Education on the Go


Students learning in a wooded environmentThe multicolored cliffs and cerulean waters of Pictured Rocks National Lakeshore (PRNL) made a pretty inspiring classroom for Jaime VanEnkevort’s '09 BA, '20 MAE secondary education students and those they teamed up with from Jesse Kainulainen's '97 BS, '09 MS Marquette Alternative High School science class. The groups spent a day at “The Alt” getting to know each other and learning about water quality in preparation for a later field excursion to PRNL. There they were immersed in a park-designed Healthy Water, Healthy People curriculum focused on Great Lakes water and environmental stewardship, led by park Education Coordinator Zach Gostlin.

“Not only did they take part in appliable activities, our NMU education students studied the park’s lesson design to see what makes a good plan and attached social justice and next-gen science to it,” said VanEnkevort. “It’s valuable for our students as they move into creating lesson plans. At the same time, the high school students learned about Great Lakes hydrological systems and stewardship principles for protecting public lands.” The NMU students who weren’t able to experience the Sand Point area beach and marsh created conceptual models for integrating place-based learning, such as seeing real-life applications of math in New York City architecture, investigating aquatic insects in the Little Garlic River or taking students with disabilities to a store to learn about money and independent living skills.

Why is placed-based learning valuable? “I impress on our teacher candidates the importance of exposure in a curriculum, of being in a place instead of learning about it by studying it,” VanEnkevort said. “The sensory aspect is very different than being in a classroom. It often lets students imagine themselves in a career they otherwise would not.”

Her students are also continuing a pre-pandemic place-based partnership with KI Sawyer Elementary students. Working with KIS Principal Kathy McCowan '09 MAE and third grade teachers Linda Wagner and Corrina Sullivan, NMU elementary and secondary education students visit the school and are each teamed with a "KI Buddy" who gives one-on-one tours of their school; then NMU students play and talk with their Buddy. Their assignment is “What do you want to know about schooling and school from a third grade student?” On another week, the roles are reversed and the Buddies come to NMU for tours and special experiences.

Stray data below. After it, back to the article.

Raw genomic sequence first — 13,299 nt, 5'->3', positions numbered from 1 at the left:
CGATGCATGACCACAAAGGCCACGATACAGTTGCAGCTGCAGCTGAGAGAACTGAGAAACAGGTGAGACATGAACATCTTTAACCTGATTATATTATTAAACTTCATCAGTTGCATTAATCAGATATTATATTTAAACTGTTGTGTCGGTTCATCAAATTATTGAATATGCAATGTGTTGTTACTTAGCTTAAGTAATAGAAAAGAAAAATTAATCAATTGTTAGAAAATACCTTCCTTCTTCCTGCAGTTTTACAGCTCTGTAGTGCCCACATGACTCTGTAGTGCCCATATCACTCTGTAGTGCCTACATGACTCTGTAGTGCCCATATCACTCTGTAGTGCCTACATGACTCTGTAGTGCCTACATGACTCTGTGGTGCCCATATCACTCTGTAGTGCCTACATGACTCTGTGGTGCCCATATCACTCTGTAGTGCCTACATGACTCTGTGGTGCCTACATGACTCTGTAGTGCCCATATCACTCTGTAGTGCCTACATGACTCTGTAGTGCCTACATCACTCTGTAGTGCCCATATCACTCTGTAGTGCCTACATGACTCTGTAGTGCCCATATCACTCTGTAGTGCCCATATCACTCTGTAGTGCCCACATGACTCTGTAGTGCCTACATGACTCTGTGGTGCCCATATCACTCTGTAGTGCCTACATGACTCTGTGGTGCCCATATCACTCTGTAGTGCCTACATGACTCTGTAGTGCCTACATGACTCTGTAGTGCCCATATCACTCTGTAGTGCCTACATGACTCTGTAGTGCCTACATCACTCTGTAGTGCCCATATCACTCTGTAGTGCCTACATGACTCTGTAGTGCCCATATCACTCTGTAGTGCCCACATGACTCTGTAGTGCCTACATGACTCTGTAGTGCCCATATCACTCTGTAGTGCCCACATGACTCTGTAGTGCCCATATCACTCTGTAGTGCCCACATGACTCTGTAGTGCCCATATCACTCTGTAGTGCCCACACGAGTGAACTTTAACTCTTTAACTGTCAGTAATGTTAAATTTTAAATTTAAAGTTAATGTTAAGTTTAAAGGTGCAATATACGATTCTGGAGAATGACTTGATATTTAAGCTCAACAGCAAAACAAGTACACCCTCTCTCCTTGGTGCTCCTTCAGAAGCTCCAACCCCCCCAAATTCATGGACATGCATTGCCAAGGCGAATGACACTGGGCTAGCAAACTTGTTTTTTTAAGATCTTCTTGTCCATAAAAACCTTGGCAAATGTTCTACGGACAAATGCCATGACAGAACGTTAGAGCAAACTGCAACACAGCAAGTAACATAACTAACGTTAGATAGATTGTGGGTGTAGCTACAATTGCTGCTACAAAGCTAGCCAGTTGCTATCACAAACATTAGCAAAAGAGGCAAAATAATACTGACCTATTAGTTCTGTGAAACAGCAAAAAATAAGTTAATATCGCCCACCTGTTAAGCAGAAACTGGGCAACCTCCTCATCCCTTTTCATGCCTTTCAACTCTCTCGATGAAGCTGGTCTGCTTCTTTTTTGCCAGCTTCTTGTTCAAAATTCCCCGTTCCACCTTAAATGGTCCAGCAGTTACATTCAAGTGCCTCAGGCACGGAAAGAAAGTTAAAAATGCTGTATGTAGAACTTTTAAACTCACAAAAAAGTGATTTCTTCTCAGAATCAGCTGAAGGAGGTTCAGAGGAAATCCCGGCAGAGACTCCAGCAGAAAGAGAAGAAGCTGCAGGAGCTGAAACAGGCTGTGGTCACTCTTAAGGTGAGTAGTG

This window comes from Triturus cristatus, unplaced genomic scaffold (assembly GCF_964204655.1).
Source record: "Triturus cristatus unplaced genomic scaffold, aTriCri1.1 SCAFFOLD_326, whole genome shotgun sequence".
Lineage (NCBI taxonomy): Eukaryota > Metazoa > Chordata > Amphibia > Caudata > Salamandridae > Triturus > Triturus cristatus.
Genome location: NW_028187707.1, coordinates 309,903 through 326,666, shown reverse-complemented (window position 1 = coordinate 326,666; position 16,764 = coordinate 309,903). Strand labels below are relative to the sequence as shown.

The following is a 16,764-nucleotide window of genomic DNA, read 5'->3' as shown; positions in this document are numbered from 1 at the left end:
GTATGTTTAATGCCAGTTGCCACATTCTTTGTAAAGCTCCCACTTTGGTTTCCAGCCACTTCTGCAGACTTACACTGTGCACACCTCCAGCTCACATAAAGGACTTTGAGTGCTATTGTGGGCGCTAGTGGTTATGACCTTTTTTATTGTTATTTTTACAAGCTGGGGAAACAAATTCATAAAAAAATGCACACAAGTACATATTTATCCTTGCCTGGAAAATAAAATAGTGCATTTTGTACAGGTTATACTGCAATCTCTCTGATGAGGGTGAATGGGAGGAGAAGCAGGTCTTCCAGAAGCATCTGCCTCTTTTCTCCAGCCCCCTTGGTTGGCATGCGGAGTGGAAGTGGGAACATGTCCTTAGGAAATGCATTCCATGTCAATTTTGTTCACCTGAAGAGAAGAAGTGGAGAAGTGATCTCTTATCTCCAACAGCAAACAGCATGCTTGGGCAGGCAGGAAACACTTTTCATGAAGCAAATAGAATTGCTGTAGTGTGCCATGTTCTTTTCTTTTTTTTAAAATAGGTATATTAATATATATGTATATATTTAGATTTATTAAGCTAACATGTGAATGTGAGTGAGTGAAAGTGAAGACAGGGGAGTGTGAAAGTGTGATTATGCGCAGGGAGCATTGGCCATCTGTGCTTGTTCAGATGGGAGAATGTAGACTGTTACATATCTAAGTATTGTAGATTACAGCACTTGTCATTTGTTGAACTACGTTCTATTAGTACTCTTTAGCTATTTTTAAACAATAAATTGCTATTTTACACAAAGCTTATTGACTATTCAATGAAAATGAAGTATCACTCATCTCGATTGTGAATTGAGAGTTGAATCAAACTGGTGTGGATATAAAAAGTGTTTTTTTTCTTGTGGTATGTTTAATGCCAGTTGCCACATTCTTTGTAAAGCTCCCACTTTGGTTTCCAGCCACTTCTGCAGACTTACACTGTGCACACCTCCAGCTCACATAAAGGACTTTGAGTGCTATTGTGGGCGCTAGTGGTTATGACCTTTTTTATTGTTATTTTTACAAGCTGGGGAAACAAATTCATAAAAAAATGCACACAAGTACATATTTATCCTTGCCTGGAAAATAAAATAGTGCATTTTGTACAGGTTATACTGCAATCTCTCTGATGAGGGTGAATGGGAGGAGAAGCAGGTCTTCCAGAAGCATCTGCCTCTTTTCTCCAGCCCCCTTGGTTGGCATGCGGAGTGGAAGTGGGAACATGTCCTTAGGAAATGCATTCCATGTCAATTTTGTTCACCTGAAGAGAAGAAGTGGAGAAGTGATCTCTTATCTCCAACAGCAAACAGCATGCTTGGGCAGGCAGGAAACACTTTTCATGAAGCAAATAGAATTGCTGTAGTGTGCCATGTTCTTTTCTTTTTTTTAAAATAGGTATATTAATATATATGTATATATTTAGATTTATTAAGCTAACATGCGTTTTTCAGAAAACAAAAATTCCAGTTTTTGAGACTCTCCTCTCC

“Our teacher candidates get to see veteran teachers in action. They see intentional instruction. They see how the kids with clipboards in hand were empowered to lead. It’s invaluable for our students to see what these teachers do professionally.”


Kelsey Clark

Better books for better lives

Kelsey Clark, a special education major and Student Leader Fellowship intern, is working to build a more inclusive and equitable library at Bay Cliff Health Camp. The quaint rustic cabins in Big Bay, Mich., host summer camp experiences for children with disabilities to promote greater independence. One is dedicated as a library.

“Most books were donated, but some are not in the best condition and are outdated and don’t fit the anti-biased and anti-racist themes that we want our students of the future seeing,” explained Clark. “I’m still in the process of going through them. If the theme isn’t appropriate then it won’t be in the library. It’s hard to let go of the books because they were donated, but what these children are seeing is impacting them in their lives.”

“It’s important that all campers are able to see themselves, their friends, and their families reflected in the books,” said Education Professor Sharon Bohjanen '00 BS, '03 MS. The collaborative assignment was part of her children's literature course and used funds from a memorial dedicated to her mother to purchase new books.

Clark found a personal connection in the project. “I grew up with a single mom. I had always loved the book The Kissing Hand, where there are two baby raccoons and one mom. I had never read a book about people with only one mom. But it wasn’t until I took this class and reflected and understood that was probably why I liked it so much.”

Kelsey has extended the project with plans to increase accessibility and enjoyability by rearranging shelves so a wheelchair can fit through, painting with fun colors and getting new furniture, generally “making it more warm and inviting. It shouldn’t be a dark scary place that no one wants to be.” She added that “getting bookshelves that close to protect the books from the mice is also a major goal!"

Kelsey and Dr. Bohjanen plan to seek funding from literacy groups across the state.

The benefits radiate in multiple directions. “I didn’t like reading growing up,” said Clark. “Now that I’m increasing the books the kids will be able to see, which is so much fun for me and brings me so much joy, it has increased my love for literacy. As a special education teacher, I want to make an impact on students’ lives  every day. This is a start.